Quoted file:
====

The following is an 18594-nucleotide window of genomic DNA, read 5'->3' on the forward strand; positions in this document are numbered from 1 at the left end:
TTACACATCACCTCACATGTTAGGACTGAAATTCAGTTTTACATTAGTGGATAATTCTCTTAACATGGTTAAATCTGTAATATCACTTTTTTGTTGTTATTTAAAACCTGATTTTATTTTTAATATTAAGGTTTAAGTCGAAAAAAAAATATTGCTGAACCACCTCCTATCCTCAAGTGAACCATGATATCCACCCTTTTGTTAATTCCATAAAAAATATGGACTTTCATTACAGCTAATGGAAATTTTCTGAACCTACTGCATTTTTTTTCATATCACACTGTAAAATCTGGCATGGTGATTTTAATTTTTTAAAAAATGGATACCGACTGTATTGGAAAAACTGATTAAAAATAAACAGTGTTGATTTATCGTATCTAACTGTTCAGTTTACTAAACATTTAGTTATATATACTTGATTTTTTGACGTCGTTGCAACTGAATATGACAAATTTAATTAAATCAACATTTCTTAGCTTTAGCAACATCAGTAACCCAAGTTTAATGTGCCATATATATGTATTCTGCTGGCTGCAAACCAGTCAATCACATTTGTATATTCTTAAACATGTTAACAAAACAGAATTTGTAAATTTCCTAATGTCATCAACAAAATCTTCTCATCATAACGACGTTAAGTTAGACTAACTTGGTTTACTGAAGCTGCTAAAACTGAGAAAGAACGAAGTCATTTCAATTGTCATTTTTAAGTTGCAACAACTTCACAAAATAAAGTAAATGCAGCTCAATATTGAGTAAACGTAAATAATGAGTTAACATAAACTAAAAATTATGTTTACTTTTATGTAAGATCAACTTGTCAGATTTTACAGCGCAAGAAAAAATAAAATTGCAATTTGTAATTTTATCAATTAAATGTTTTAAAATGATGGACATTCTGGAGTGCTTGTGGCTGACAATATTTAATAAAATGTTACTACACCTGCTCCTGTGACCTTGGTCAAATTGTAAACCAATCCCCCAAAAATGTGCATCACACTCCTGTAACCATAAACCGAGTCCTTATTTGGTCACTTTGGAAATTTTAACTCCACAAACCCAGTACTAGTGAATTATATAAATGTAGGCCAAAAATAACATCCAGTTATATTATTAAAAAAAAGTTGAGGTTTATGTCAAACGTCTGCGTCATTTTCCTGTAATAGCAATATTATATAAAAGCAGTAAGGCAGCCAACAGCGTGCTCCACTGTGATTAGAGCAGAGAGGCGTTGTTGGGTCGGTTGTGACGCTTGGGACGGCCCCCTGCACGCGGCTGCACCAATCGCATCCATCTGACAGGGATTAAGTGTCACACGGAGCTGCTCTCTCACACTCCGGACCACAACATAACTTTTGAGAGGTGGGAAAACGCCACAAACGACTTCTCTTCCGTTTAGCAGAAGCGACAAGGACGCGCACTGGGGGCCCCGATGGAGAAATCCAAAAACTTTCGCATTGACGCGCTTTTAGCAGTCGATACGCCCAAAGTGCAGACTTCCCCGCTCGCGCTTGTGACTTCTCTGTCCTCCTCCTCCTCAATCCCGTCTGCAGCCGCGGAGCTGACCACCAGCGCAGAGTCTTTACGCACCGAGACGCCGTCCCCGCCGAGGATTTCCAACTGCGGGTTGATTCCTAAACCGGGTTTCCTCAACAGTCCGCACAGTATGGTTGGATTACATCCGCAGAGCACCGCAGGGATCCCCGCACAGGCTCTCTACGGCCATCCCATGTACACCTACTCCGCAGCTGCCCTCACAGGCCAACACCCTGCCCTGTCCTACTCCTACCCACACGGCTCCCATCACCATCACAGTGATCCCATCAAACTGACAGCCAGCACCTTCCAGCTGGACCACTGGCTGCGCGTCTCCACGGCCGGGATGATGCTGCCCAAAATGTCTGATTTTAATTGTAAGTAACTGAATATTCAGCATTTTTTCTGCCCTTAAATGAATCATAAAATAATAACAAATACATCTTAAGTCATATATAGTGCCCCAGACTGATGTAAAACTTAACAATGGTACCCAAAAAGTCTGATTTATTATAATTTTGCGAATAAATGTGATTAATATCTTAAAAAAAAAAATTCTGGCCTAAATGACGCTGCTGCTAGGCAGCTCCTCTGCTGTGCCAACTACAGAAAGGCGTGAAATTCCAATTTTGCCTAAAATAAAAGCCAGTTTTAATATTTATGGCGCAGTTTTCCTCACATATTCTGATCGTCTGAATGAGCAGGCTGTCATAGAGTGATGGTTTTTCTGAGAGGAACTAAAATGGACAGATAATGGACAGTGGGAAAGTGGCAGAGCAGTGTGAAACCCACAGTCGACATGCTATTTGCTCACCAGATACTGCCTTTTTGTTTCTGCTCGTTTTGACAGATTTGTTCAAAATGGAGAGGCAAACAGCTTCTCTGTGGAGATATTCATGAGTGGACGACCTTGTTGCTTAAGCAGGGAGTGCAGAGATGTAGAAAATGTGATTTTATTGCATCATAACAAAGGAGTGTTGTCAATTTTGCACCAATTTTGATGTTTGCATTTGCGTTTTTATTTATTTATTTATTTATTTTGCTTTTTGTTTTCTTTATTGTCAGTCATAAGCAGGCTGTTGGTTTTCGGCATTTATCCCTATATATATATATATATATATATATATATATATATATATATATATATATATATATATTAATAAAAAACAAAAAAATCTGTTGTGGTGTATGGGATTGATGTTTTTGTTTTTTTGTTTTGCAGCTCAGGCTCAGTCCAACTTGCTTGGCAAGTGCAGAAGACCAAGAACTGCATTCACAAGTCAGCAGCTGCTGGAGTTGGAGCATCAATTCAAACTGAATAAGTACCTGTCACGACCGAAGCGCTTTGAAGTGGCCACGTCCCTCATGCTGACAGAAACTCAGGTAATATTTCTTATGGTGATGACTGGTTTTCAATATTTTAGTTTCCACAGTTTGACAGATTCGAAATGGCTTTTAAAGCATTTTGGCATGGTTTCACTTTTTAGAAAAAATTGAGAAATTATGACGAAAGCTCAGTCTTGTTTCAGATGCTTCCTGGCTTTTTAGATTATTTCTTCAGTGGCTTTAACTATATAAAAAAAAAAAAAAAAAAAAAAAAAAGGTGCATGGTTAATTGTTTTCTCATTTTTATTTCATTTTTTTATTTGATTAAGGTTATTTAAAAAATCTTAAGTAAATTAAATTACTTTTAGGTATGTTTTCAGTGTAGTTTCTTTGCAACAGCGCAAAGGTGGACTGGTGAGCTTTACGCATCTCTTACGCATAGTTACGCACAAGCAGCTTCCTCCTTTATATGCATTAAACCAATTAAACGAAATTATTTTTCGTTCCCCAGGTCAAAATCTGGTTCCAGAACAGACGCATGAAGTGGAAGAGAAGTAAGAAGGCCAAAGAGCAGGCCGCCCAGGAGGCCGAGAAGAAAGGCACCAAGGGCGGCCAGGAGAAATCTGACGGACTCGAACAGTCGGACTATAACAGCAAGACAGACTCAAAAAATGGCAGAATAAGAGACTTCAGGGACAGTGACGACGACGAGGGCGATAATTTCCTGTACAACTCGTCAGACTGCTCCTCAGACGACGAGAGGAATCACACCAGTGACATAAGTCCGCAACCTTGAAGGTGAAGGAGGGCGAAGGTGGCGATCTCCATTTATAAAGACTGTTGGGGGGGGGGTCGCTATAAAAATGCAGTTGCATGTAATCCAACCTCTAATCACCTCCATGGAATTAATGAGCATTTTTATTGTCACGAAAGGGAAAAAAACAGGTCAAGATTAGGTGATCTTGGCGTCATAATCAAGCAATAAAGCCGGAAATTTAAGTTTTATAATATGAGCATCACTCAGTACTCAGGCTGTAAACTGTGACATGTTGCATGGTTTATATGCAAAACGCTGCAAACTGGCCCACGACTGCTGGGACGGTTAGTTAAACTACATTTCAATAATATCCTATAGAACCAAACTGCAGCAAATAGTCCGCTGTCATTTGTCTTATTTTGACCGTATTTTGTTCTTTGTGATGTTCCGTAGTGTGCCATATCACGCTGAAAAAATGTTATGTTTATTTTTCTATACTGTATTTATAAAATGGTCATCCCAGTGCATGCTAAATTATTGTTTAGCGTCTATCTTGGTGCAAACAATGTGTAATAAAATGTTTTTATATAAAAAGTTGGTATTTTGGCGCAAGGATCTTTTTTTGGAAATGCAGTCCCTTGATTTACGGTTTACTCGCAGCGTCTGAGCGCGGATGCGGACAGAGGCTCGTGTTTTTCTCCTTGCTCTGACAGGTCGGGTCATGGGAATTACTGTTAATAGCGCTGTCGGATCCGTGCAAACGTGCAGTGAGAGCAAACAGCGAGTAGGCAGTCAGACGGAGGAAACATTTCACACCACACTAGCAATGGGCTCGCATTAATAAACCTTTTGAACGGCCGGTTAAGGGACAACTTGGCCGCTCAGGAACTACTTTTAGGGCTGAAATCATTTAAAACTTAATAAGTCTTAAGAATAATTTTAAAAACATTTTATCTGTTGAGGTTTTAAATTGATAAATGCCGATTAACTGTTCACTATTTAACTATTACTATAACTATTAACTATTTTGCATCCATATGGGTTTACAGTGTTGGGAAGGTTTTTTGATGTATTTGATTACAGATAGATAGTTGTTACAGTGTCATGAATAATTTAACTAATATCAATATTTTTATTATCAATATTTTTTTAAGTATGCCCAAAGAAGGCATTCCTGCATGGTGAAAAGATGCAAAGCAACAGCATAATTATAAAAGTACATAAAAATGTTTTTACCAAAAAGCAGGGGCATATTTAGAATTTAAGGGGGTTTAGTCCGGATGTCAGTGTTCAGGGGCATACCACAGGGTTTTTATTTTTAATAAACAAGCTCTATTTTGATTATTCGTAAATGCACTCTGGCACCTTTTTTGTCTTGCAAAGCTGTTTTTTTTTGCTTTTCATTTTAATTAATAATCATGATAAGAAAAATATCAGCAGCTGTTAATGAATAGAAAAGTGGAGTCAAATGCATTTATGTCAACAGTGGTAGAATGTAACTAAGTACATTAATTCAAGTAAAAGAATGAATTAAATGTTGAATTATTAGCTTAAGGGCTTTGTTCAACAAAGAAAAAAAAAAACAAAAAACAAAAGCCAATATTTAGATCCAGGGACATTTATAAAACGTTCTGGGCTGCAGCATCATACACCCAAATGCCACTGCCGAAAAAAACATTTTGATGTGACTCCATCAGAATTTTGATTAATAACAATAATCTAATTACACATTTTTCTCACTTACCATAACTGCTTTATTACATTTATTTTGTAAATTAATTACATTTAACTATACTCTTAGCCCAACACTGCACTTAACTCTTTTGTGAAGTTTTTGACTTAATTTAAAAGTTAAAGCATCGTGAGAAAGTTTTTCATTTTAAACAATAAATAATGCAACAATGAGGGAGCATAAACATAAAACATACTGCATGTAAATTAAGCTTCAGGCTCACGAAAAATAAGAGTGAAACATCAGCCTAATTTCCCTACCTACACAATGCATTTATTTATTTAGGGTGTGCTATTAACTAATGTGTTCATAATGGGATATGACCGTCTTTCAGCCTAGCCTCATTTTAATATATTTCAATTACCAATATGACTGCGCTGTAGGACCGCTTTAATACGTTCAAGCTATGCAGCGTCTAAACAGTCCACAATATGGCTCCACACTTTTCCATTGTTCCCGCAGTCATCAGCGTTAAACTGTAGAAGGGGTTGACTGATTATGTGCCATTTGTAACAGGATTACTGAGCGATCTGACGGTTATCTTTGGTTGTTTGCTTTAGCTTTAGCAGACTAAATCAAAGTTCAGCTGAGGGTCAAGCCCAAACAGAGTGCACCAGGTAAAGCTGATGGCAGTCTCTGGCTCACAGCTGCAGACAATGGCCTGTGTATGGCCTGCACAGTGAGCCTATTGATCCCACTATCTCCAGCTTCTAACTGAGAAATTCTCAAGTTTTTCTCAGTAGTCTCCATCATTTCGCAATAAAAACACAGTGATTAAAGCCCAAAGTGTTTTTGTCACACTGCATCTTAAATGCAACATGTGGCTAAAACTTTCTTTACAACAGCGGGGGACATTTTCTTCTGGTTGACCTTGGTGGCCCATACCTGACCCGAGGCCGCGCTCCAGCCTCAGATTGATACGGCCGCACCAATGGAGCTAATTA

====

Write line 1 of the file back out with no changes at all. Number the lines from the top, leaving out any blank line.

The following is an 18594-nucleotide window of genomic DNA, read 5'->3' on the forward strand; positions in this document are numbered from 1 at the left end: